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Leg Pain

If you have been experiencing pain, weakness, numbness, burning or tingling feelings, or other symptoms in your leg for over 4 weeks, the symptoms may be caused by problems in your back. Our physicians have developed diagnostic procedures that can identify the possible cause of the problem and develop a treatment plan for your specific needs.

Lumbar Radiculopathy (Sciatica)

Spinal Stenosis

This page offers the answers to some of the most common questions related to pain occurring within the leg area, as well as the procedures used to diagnose and treat it effectively. Click on the questions to reveal the answers. Additional questions and answers about spine-related pain and our procedures are featured in the Ask the Doctors section.

Can the pain in all of part of my leg be completely related to problems in my back?

Most definitely. Nerves in the back can become irritated and produce pain in your leg without causing any direct pain in your back.

If my leg pain isn’t caused by problems in my back, what are other possible sources for the pain?

Muscles, joints, tendons, ligaments, circulation and injury to the peripheral nerves (i.e. peripheral neuropathy or Reflex Sympathetic Dystrophy) may also be the source of pain in your leg.

What is “referred” pain?

“Referred” pain is pain that is felt somewhere other than the location where the problem or any injury has occurred. For instance, referred pain can be pain in the leg that actually is coming from the back.

I had a normal EMG. Is it possible for my leg pain to come from my back?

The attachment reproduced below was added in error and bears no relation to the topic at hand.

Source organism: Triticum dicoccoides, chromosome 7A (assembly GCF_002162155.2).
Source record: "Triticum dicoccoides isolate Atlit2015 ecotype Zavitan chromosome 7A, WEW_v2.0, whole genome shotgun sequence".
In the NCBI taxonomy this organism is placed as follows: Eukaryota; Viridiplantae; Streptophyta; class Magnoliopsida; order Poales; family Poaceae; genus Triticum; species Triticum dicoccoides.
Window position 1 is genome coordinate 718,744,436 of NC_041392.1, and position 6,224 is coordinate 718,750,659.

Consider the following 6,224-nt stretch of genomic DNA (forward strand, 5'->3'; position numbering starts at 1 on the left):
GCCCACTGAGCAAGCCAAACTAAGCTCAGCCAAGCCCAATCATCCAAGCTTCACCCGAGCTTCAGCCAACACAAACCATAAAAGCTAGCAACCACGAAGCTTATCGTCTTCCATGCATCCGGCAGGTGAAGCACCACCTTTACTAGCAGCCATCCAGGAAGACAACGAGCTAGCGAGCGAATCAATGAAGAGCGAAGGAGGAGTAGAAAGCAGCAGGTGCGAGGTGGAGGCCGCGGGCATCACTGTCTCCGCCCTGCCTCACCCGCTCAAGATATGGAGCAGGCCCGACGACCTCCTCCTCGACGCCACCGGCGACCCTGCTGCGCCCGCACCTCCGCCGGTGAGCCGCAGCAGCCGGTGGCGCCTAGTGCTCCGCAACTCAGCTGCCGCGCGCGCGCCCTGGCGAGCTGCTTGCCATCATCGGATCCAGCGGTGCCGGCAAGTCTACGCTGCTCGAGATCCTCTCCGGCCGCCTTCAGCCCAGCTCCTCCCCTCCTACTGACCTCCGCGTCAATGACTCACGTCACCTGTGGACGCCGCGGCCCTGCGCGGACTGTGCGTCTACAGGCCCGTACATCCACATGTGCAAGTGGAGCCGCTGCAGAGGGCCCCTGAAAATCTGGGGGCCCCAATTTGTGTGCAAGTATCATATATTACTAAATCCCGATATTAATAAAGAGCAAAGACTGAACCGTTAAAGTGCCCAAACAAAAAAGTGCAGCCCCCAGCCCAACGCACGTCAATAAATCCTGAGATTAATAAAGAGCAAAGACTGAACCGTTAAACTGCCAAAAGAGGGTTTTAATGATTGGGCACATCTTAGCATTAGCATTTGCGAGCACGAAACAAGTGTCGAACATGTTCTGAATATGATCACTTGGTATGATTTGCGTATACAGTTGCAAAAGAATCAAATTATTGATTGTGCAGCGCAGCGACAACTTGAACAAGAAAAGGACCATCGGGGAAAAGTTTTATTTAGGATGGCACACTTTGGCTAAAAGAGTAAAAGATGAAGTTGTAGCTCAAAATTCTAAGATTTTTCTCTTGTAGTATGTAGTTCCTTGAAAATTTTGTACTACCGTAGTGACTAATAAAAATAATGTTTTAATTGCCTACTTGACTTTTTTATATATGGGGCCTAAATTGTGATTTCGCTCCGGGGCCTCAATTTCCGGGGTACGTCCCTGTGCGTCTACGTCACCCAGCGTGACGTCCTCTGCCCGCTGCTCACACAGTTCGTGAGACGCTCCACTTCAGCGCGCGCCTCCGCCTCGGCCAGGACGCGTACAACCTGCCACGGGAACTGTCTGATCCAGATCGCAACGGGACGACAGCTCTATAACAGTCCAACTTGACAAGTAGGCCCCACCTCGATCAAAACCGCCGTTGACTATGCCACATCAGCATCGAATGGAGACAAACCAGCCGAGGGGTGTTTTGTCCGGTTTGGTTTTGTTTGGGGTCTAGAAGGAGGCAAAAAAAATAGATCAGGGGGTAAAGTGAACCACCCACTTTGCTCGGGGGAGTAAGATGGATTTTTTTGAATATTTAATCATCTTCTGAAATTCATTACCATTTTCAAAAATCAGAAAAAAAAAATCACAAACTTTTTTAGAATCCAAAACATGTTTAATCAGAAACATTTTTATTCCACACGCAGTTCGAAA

Yes. Despite a “normal” EMG, it is still possible to have irritated nerves in the back that are causing pain in your leg. While an EMG/nerve conduction study is a good test, it is not as sensitive for finding the source of nerve pain as the procedures that we have developed for diagnosing leg pain from the back.

My leg hurts when I sneeze or cough. What is causing this situation?

“Shooting” pain in the leg, which occurs when you sneeze or cough, may be a sign of a pinched nerve in the low back.

If my MRI is negative, is it still possible that I can have an irritated nerve in my back that is causing the pain?

Yes. An MRI is an indirect image of the spine and does not always show everything. In addition, an MRI usually is taken while you are laying down. Nerves can shift when you change positions, especially if your pain is worse with when you stand or sit. The disk can leak part of its “jelly” center—or nucleus—around the nerves, which can cause significant chemical inflammation and pain. Our procedures can dramatically reduce the pain and inflammation resulting in increased circulation and healing.

  • Texas Orthopedic Hospital
  • Fondern orthopedic group LLP
  • Spine Interventional Society